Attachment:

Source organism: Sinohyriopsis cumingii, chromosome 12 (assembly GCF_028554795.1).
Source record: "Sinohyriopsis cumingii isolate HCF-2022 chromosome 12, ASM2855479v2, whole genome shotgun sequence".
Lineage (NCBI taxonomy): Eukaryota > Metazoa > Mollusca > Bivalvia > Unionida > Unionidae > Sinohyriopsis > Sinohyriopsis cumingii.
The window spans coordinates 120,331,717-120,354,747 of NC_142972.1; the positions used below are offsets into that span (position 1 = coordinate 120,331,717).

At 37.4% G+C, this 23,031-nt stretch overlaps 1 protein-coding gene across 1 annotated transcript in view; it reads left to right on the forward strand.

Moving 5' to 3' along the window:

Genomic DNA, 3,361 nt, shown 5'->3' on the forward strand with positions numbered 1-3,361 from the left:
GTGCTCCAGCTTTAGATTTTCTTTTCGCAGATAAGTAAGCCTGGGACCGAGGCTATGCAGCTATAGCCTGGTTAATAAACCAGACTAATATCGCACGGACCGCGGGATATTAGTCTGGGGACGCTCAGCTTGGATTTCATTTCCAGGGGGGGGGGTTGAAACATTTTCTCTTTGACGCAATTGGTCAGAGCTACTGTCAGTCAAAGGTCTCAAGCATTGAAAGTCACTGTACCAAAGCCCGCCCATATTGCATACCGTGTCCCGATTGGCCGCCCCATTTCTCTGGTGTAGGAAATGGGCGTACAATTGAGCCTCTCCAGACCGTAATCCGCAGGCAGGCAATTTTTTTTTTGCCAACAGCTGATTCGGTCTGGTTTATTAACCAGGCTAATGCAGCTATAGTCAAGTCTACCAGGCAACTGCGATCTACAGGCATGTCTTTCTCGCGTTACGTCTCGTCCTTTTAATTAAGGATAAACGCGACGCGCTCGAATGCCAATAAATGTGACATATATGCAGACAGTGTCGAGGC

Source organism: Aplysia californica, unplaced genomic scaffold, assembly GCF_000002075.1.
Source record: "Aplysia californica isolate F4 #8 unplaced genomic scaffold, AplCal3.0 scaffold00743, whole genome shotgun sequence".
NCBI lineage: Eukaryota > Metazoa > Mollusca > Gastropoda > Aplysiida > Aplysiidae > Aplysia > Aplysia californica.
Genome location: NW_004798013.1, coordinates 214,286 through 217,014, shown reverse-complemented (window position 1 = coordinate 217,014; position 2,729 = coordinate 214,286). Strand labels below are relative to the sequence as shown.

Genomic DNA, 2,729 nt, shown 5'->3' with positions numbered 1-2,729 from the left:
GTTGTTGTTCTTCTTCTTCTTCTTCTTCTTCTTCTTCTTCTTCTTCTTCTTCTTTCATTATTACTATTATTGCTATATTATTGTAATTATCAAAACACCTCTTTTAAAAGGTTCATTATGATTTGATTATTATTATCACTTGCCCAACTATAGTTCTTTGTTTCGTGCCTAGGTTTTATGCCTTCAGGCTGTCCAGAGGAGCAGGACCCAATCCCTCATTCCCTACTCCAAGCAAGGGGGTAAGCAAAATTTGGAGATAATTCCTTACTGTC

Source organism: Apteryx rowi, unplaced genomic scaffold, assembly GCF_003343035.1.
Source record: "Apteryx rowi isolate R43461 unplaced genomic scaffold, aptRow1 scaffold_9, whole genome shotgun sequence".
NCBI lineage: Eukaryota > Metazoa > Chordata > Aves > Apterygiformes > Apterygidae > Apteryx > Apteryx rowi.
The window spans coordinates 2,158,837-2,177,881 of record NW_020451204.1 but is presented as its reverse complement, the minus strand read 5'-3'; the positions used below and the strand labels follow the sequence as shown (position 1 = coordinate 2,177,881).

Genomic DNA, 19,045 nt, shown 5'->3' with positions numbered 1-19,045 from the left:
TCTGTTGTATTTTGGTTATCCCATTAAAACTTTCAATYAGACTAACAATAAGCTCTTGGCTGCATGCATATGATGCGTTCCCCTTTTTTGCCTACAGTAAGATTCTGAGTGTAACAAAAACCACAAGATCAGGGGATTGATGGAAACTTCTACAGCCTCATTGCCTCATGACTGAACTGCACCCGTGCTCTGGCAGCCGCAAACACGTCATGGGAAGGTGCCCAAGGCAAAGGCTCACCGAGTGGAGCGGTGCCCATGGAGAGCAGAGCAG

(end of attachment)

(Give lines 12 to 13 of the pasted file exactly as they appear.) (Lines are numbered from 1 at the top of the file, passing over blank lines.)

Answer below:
Genome location: NW_004798013.1, coordinates 214,286 through 217,014, shown reverse-complemented (window position 1 = coordinate 217,014; position 2,729 = coordinate 214,286). Strand labels below are relative to the sequence as shown.

Genomic DNA, 2,729 nt, shown 5'->3' with positions numbered 1-2,729 from the left: